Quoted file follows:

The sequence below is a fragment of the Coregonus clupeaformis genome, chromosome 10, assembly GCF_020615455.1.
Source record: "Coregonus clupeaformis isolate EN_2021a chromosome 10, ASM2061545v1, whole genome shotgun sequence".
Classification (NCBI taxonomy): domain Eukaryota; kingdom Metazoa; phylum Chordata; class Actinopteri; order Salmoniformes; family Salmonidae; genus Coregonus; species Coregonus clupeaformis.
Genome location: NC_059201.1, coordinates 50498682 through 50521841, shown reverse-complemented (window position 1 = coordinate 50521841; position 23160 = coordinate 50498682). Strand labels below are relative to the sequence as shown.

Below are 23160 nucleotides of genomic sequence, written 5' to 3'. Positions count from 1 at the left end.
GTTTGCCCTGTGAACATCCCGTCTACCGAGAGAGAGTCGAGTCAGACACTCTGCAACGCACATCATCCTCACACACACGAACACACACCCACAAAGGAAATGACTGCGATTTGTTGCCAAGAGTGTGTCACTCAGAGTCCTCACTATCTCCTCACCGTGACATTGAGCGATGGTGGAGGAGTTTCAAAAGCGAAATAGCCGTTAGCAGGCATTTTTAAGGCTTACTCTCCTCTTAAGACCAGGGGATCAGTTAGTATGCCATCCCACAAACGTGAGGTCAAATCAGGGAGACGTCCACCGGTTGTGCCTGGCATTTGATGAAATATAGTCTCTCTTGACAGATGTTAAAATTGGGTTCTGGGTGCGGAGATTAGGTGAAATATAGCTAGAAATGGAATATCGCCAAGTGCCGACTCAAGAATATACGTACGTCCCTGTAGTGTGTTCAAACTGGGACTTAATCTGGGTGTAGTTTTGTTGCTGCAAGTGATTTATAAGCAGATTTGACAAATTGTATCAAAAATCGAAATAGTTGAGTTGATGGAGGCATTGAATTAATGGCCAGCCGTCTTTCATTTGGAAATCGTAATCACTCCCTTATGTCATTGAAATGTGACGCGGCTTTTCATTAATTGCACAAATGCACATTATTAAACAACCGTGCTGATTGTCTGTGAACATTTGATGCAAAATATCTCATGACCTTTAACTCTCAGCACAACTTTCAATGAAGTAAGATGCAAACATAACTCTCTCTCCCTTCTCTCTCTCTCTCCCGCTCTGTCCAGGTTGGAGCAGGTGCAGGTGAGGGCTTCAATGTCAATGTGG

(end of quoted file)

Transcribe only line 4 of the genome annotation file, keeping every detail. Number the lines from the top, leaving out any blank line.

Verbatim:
Genome location: NC_059201.1, coordinates 50498682 through 50521841, shown reverse-complemented (window position 1 = coordinate 50521841; position 23160 = coordinate 50498682). Strand labels below are relative to the sequence as shown.